A USB iPod interface also is included, as is XM satellite radio and GM’s OnStar security, directions, and concierge service with six months free subscription. Instruments and controls have ice-blue LED lighting and the cabin has a plethora of padded surfaces; most of its plastic panels have a satin-metallic or piano-black finish.
Among standard features on the 2012 Regal GS are bi-xenon headlamps, front and rear audible parking assist, and keyless entry with pushbutton ignition. The GS also gets an upgraded leather interior with heated sport-bolstered front seats with additional power adjustments, plus a leather wrapped flat-bottom steering wheel.
Optional on the Regal CXL and standard on the CXL Turbo are rear parking assist and a household-type 120-volt power outlet. Other available 2012 Regal features include a navigation system, power sunroof, and a 320-watt premium harmon/kardon sound system with nine speakers and a hard drive with 10 gigabytes of music storage.
2012 Buick Regal Prices back to top
Prices for the 2012 Buick Regal had not been released in time for this review but expect a base-price range of roughly $28,000-$36,000. That range would start the 2012 Regal slightly below such entry-luxury cars as the Acura TSX and several thousand under conceivable competitors such as the Audi A4. The range would also mean Buick would catch up with comparably equipped alternatives at the top of its lineup.
(Estimated base prices in this review include the manufacturer’s mandatory destination fee; Buick’s fee for the 2011 Regal was $750.)
Estimated starting price for the 2012 Regal CXL is $28,000, though it’ll probably climb to around $32,000 fully optioned. Expect the 2012 Regal CXL Turbo to be priced from around $30,500 and hit $36,000 with all the options.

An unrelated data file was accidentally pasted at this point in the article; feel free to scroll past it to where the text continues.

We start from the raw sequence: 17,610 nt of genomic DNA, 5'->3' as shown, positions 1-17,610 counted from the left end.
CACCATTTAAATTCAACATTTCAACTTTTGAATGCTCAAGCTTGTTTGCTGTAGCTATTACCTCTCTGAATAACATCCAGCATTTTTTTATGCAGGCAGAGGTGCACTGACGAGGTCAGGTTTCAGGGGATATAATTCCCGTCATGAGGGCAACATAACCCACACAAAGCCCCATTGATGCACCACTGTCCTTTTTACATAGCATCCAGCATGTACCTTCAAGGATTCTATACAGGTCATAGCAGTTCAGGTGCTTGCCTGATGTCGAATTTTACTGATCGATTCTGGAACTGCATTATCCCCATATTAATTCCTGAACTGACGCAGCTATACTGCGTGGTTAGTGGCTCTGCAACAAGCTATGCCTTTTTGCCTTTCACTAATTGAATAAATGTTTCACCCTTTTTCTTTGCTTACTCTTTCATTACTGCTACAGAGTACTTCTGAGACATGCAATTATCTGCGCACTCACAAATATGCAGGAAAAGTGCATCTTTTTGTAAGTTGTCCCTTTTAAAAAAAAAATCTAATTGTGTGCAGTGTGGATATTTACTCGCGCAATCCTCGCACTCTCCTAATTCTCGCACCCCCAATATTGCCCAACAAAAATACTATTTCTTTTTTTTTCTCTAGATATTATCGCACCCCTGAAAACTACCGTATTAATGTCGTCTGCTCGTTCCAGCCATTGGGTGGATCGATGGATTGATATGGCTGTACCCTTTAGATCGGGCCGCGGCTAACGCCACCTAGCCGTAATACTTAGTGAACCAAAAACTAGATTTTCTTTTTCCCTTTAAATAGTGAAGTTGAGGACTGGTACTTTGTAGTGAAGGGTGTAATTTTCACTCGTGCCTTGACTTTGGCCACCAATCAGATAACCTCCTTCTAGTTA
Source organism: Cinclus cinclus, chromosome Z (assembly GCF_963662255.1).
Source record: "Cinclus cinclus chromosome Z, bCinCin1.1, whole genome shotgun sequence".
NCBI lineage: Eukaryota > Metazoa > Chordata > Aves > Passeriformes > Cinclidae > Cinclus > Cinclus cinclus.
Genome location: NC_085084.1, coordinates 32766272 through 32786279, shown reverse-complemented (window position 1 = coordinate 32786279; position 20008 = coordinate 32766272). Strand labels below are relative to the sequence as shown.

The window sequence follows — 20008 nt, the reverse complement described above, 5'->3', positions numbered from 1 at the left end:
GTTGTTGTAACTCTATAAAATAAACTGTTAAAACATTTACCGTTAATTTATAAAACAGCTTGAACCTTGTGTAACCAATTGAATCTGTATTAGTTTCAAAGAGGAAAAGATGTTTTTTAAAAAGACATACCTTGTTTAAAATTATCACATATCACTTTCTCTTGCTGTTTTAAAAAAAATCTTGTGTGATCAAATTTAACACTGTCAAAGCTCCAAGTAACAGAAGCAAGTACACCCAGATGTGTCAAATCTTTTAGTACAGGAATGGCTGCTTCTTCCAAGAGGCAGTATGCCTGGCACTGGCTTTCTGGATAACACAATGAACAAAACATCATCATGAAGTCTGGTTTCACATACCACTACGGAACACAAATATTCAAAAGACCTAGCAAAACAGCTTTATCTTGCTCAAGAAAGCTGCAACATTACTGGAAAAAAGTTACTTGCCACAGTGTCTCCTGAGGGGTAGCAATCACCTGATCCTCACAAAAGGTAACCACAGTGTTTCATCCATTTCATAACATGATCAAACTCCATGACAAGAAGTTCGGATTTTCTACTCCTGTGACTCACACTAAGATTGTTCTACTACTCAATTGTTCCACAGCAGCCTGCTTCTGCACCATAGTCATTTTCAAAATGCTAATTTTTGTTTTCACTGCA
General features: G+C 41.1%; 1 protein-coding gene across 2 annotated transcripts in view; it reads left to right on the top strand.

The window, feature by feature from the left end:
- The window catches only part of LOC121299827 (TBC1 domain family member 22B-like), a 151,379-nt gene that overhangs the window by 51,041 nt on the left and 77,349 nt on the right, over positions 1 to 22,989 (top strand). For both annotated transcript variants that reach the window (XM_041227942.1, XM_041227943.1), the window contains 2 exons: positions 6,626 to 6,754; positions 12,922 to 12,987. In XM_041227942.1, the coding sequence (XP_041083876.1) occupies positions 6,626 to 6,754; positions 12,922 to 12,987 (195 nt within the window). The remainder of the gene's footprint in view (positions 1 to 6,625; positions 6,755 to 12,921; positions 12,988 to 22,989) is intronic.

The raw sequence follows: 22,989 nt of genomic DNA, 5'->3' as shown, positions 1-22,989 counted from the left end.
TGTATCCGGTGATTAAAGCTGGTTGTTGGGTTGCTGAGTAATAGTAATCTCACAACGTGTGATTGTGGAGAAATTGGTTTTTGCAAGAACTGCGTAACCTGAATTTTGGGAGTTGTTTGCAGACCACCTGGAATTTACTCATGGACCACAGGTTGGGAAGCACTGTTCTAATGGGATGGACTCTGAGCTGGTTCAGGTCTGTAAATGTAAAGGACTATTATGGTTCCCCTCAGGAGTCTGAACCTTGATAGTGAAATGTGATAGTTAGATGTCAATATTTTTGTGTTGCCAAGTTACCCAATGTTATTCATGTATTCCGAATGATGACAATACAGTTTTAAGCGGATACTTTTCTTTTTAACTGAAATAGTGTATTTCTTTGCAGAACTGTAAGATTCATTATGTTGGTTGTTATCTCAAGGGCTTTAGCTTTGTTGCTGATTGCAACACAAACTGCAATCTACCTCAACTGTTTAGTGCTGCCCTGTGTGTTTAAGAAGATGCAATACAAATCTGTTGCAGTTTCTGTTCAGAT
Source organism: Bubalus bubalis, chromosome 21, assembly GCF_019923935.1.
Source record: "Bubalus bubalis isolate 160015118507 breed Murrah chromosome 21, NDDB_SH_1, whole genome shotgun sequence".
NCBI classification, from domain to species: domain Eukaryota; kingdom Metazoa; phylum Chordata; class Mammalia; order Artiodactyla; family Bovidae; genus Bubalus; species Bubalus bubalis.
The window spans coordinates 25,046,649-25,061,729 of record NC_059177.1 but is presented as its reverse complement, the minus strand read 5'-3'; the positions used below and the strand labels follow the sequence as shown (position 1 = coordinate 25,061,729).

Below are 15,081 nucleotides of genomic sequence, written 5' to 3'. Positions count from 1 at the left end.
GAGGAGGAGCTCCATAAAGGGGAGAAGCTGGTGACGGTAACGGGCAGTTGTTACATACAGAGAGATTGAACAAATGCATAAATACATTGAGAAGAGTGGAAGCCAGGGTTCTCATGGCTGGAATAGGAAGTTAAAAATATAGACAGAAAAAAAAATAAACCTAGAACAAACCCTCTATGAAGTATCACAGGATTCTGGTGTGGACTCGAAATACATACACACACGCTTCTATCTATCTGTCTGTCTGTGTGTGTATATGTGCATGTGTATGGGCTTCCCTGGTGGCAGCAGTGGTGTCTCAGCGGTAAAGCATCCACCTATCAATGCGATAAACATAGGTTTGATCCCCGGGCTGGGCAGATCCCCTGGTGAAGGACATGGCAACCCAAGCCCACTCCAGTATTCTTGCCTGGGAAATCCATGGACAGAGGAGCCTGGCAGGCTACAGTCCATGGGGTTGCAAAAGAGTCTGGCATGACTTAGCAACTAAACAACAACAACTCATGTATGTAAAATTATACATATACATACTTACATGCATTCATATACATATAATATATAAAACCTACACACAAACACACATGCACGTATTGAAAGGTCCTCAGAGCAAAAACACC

Estimated base price for the 2012 Regal eAssist is $31,000. The 2012 Regal GS likely to start around $36,000 and account for between 5 and 10 percent of Regal sales.
2012 Buick Regal Fuel Economy back to top
EPA mileage ratings for the 2012 Regal were not announced in time for this review, but the carryover powertrains shouldn’t change and Buick has issued its own projections for the Regal eAssist and GS models.
Expect the 2012 Regal CXL to again rate 19/30 mpg city/highway. That’s roughly comparable with similarly powered midsize cars. The 2012 Regal CXL Turbo should repeat at 20/32 mpg with manual transmission and at 18/28 with automatic.
Buick projects the 2012 Regal eAssist at 26/37 mpg, a significant gain over the base CXL. Buick estimates the 2012 Regal GS at 19/29 mpg with the manual transmission and projects it’ll rate 18/28 with the automatic due in the future. Buick recommends but does not require premium-octane fuel for the 2012 Regal CXL Turbo and GS models.
2012 Buick Regal Release Date back to top
The 2012 Buick Regal CLX, CXL Turbo and Regal eAssist models should be in showrooms by mid-summer 2011. Expect the 2012 Regal GS to go on sale later in the second-half of 2011.
What's next for the 2012 Buick Regal back to top
Buick’s plan to revitalize its image seems to be working: the average age of its buyers has decreased from 72 in the 1990s to 65 (the goal is under 50). And sales are up. Regal is a centerpiece of the new Buick. It’s the brand’s most exciting model, a particularly important point because part of Buick’s mission is to give disenfranchised fans of the discontinued Pontiac division a destination within the GM family.
Looking for a quick start on the road to recovery, Buick seems to have front-loaded many of Regal’s planned upgrades. Introduction of the eAssist and the GS models in just its second year are the evidence and leave further changes open to more speculation than might otherwise be the case.